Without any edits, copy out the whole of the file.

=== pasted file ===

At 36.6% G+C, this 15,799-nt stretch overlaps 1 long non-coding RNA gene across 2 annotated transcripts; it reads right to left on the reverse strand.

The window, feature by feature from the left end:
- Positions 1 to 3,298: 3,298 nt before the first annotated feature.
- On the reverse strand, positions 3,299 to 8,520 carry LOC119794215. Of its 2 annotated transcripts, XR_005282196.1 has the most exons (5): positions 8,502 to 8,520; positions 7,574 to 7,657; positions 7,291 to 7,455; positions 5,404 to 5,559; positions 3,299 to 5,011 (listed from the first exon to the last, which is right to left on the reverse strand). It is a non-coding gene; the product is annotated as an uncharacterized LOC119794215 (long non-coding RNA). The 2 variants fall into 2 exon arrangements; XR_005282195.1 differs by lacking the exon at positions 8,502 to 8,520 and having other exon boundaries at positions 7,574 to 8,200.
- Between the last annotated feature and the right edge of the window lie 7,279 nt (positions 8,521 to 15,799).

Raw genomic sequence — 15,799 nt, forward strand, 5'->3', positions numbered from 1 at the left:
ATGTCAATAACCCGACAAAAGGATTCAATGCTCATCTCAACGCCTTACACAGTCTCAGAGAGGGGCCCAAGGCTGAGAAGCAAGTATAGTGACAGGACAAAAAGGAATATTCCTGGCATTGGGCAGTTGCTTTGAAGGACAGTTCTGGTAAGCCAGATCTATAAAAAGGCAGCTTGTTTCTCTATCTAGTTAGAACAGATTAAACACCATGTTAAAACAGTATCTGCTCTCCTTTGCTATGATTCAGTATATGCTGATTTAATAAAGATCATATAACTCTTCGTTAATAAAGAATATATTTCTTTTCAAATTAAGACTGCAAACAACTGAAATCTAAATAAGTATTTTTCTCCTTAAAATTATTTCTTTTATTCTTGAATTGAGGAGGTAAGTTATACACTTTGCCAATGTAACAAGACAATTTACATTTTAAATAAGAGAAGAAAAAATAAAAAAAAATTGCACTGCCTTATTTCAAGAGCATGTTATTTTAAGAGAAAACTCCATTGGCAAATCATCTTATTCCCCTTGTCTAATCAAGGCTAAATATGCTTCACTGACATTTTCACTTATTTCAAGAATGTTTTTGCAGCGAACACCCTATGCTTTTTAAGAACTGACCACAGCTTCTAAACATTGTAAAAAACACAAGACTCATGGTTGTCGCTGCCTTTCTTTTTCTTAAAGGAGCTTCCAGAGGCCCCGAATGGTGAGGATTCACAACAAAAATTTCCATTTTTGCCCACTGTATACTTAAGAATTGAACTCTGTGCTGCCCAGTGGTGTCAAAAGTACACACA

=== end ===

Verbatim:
At 36.6% G+C, this 15,799-nt stretch overlaps 1 long non-coding RNA gene across 2 annotated transcripts; it reads right to left on the reverse strand.

The window, feature by feature from the left end:
- Positions 1 to 3,298: 3,298 nt before the first annotated feature.
- On the reverse strand, positions 3,299 to 8,520 carry LOC119794215. Of its 2 annotated transcripts, XR_005282196.1 has the most exons (5): positions 8,502 to 8,520; positions 7,574 to 7,657; positions 7,291 to 7,455; positions 5,404 to 5,559; positions 3,299 to 5,011 (listed from the first exon to the last, which is right to left on the reverse strand). It is a non-coding gene; the product is annotated as an uncharacterized LOC119794215 (long non-coding RNA). The 2 variants fall into 2 exon arrangements; XR_005282195.1 differs by lacking the exon at positions 8,502 to 8,520 and having other exon boundaries at positions 7,574 to 8,200.
- Between the last annotated feature and the right edge of the window lie 7,279 nt (positions 8,521 to 15,799).

Raw genomic sequence — 15,799 nt, forward strand, 5'->3', positions numbered from 1 at the left:
ATGTCAATAACCCGACAAAAGGATTCAATGCTCATCTCAACGCCTTACACAGTCTCAGAGAGGGGCCCAAGGCTGAGAAGCAAGTATAGTGACAGGACAAAAAGGAATATTCCTGGCATTGGGCAGTTGCTTTGAAGGACAGTTCTGGTAAGCCAGATCTATAAAAAGGCAGCTTGTTTCTCTATCTAGTTAGAACAGATTAAACACCATGTTAAAACAGTATCTGCTCTCCTTTGCTATGATTCAGTATATGCTGATTTAATAAAGATCATATAACTCTTCGTTAATAAAGAATATATTTCTTTTCAAATTAAGACTGCAAACAACTGAAATCTAAATAAGTATTTTTCTCCTTAAAATTATTTCTTTTATTCTTGAATTGAGGAGGTAAGTTATACACTTTGCCAATGTAACAAGACAATTTACATTTTAAATAAGAGAAGAAAAAATAAAAAAAAATTGCACTGCCTTATTTCAAGAGCATGTTATTTTAAGAGAAAACTCCATTGGCAAATCATCTTATTCCCCTTGTCTAATCAAGGCTAAATATGCTTCACTGACATTTTCACTTATTTCAAGAATGTTTTTGCAGCGAACACCCTATGCTTTTTAAGAACTGACCACAGCTTCTAAACATTGTAAAAAACACAAGACTCATGGTTGTCGCTGCCTTTCTTTTTCTTAAAGGAGCTTCCAGAGGCCCCGAATGGTGAGGATTCACAACAAAAATTTCCATTTTTGCCCACTGTATACTTAAGAATTGAACTCTGTGCTGCCCAGTGGTGTCAAAAGTACACACA